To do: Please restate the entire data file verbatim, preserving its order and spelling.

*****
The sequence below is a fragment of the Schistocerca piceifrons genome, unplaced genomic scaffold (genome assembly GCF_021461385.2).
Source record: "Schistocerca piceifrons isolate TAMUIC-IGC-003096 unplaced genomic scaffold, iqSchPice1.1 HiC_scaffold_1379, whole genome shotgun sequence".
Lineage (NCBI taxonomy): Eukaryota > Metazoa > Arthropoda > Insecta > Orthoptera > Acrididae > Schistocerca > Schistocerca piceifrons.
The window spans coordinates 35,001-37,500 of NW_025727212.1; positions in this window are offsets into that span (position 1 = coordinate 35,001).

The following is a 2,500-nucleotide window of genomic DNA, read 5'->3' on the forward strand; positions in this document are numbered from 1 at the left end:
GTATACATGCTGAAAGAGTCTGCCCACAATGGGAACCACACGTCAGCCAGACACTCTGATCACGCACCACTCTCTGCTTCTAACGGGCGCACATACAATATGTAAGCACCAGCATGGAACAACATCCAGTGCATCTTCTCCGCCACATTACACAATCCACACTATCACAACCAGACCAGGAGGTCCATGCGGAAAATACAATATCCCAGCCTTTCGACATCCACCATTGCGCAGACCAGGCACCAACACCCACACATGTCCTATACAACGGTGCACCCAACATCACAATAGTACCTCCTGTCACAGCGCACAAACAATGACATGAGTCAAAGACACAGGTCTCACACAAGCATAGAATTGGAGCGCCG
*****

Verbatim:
The sequence below is a fragment of the Schistocerca piceifrons genome, unplaced genomic scaffold (genome assembly GCF_021461385.2).
Source record: "Schistocerca piceifrons isolate TAMUIC-IGC-003096 unplaced genomic scaffold, iqSchPice1.1 HiC_scaffold_1379, whole genome shotgun sequence".
Lineage (NCBI taxonomy): Eukaryota > Metazoa > Arthropoda > Insecta > Orthoptera > Acrididae > Schistocerca > Schistocerca piceifrons.
The window spans coordinates 35,001-37,500 of NW_025727212.1; positions in this window are offsets into that span (position 1 = coordinate 35,001).

The following is a 2,500-nucleotide window of genomic DNA, read 5'->3' on the forward strand; positions in this document are numbered from 1 at the left end:
GTATACATGCTGAAAGAGTCTGCCCACAATGGGAACCACACGTCAGCCAGACACTCTGATCACGCACCACTCTCTGCTTCTAACGGGCGCACATACAATATGTAAGCACCAGCATGGAACAACATCCAGTGCATCTTCTCCGCCACATTACACAATCCACACTATCACAACCAGACCAGGAGGTCCATGCGGAAAATACAATATCCCAGCCTTTCGACATCCACCATTGCGCAGACCAGGCACCAACACCCACACATGTCCTATACAACGGTGCACCCAACATCACAATAGTACCTCCTGTCACAGCGCACAAACAATGACATGAGTCAAAGACACAGGTCTCACACAAGCATAGAATTGGAGCGCCG